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Figure 11. Comparison between landscape carbon estimates from this study and notable coarse resolution data. (A) Carbon from Baccini et al. using MODIS, 500 m data 25 ha grid. (B) This study when aggregated to 25 ha. (C) Carbon from Zarin et al. [53] using Landsat 30 m data, aggregated to 1 ha. (D) This study when individual tree measurements were aggregated at 1 ha.
Figure 11. Comparison between landscape carbon estimates from this study and notable coarse resolution data. (A) Carbon from Baccini et al. using MODIS, 500 m data 25 ha grid. (B) This study when aggregated to 25 ha. (C) Carbon from Zarin et al. [53] using Landsat 30 m data, aggregated to 1 ha. (D) This study when individual tree measurements were aggregated at 1 ha.
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Figure 12. Tree cover from Landsat data for the landscapes in our study area from Hansen et al. (left) and with trees from this study overlaid (right). Individual trees from the present study are shown in green.
Figure 12. Tree cover from Landsat data for the landscapes in our study area from Hansen et al. (left) and with trees from this study overlaid (right). Individual trees from the present study are shown in green.
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Table 1. Biomass allometry and carbon estimation parameters.
Table 1. Biomass allometry and carbon estimation parameters.
Estimate of Tree Diameter, DBHDBH = 0.5389 × Crs + 15.835
Aboveground Biomass [26]AGB = 1.929 × DBH − 0.116 × DBH2 + 0.013 × DBH3
Aboveground Biomass [29,30,31]AGB = EXP(−1.996 + 2.32 × ln(DBH))
Aboveground Biomass [28]AGB = 0.091 × DBH2.472
Belowground Biomass FactorBGB = AGB × 0.26
Biomass–Carbon ConversionC = (AGB + BGB) × 0.5
Table 2. Carbon stock estimates. Results of this study analysis and compared using the alternative tree cover map from Brandt et al. and carbon stocks using two alternative allometric equations.
Table 2. Carbon stock estimates. Results of this study analysis and compared using the alternative tree cover map from Brandt et al. and carbon stocks using two alternative allometric equations.
Study Area (ha)Total TreesTotal Tree Cover (m2)Stem Density (trees ha−1)Tree Cover PercentCarbon Density (MgC ha−1)Total Carbon (MgC) 1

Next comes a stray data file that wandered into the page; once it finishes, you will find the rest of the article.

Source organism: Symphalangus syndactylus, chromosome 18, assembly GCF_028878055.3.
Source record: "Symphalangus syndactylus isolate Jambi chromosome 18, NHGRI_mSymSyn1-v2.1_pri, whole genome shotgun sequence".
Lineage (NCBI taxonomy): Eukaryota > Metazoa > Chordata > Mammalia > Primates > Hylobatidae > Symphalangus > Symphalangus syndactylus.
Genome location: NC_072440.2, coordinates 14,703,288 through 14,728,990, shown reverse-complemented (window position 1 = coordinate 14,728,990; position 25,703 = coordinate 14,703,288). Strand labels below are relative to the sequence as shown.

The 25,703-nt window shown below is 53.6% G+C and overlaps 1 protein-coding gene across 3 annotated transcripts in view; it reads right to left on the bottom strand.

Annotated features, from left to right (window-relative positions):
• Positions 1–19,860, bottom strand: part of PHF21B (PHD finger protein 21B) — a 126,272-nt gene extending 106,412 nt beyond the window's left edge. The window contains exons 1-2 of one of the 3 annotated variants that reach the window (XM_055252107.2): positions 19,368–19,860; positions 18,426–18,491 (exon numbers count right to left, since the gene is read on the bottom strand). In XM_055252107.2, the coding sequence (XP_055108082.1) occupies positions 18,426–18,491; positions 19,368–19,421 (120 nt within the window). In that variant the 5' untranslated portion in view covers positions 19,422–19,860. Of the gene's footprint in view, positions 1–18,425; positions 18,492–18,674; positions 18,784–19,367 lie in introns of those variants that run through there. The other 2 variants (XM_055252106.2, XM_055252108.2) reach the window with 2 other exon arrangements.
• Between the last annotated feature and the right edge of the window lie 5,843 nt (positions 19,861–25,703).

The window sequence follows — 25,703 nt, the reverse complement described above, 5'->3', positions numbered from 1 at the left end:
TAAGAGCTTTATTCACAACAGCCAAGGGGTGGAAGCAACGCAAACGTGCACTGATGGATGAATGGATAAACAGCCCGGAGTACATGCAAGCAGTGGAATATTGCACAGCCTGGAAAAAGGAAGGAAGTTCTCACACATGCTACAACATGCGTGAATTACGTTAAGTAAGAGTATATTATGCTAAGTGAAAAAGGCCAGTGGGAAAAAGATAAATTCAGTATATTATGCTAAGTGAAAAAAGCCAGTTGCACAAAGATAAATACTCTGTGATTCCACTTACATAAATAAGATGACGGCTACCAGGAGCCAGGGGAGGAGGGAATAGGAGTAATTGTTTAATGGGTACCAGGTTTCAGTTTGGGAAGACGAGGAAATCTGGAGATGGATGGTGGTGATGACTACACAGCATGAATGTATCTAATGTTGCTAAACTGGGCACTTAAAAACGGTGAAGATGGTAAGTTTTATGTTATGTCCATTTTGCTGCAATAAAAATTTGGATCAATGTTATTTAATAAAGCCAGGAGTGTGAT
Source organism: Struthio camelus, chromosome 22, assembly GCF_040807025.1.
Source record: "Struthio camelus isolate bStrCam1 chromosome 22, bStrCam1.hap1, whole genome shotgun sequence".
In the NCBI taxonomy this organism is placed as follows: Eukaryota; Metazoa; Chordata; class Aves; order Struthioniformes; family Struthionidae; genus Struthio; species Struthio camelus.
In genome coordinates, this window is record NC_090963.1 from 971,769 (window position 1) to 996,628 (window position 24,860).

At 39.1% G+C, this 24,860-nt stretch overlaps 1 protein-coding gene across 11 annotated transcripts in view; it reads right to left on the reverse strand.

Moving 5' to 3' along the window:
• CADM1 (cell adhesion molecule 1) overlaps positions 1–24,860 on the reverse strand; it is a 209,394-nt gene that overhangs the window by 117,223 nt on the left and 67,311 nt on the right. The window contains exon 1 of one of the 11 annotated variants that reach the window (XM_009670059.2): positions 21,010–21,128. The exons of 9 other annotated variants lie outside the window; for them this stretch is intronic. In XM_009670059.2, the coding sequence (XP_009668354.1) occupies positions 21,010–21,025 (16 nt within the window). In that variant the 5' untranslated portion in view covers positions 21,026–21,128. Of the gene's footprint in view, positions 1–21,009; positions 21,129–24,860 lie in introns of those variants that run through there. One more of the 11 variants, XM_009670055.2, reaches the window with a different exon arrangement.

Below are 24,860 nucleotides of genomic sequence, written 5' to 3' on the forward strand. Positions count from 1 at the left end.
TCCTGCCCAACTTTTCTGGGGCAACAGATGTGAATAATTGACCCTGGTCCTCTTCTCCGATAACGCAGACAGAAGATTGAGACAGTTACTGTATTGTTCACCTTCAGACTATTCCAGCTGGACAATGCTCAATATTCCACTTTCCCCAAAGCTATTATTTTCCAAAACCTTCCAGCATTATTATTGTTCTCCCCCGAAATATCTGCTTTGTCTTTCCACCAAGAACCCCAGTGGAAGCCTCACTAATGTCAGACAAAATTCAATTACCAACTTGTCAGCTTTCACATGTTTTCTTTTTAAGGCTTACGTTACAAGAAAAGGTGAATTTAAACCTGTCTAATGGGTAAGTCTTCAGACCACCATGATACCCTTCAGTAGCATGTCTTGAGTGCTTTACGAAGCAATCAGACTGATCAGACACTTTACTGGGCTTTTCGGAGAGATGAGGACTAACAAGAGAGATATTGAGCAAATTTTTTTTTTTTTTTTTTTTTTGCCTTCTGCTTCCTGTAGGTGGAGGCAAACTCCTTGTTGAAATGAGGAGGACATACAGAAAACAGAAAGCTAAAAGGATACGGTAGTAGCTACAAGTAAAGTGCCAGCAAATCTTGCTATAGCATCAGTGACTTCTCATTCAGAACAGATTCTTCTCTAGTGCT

This study333629,8351.923 × 10685.01344.28 × 103
Brandt et al. [22]333644,0702.416 × 106127.02273.35 × 103
Brown [29] 929.60 × 103
Kuyah et al. [28] 1137.72 × 103
1 Note: Total carbon in this study and Brandt used the allometric equations from Mbow. Total carbon entered for Brown and Kuyah used the tree cover map data from this study.
Table 3. Tree crown area (m2), DBH (cm), and carbon (Mg) descriptive statistics.
Table 3. Tree crown area (m2), DBH (cm), and carbon (Mg) descriptive statistics.
This StudyBrandt et al. 2020
Tree CrownTree DiameterTree CarbonTree CrownTree DiameterTree Carbon
Standard Error0.2080.1120.0170.2380.1280.019
Table 4. Comparison of Brandt with this study.
Table 4. Comparison of Brandt with this study.
CPA Size Class (m2)Number of Brandt TreesNumber of Brandt Trees also Mapped by This Study% of Brandt Trees also Mapped by This StudyMSU Centroids That Overlap Brandt
Table 5. Sources of carbon estimation differences between this study and the Brandt et al. dataset.
Table 5. Sources of carbon estimation differences between this study and the Brandt et al. dataset.
CPA Size Class (m2)1 Tree with Overlap (MgC)
Case 2: Size Measure
2 Trees with Overlap (MgC)
Case 3: Clustering
3–5 Trees with Overlap (MgC)
Case 3: Clustering
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Skole, D.L.; Samek, J.H.; Dieng, M.; Mbow, C. The Contribution of Trees Outside of Forests to Landscape Carbon and Climate Change Mitigation in West Africa. Forests 2021, 12, 1652.

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Skole DL, Samek JH, Dieng M, Mbow C. The Contribution of Trees Outside of Forests to Landscape Carbon and Climate Change Mitigation in West Africa. Forests. 2021; 12(12):1652.

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Skole, David L., Jay H. Samek, Moussa Dieng, and Cheikh Mbow. 2021. "The Contribution of Trees Outside of Forests to Landscape Carbon and Climate Change Mitigation in West Africa" Forests 12, no. 12: 1652.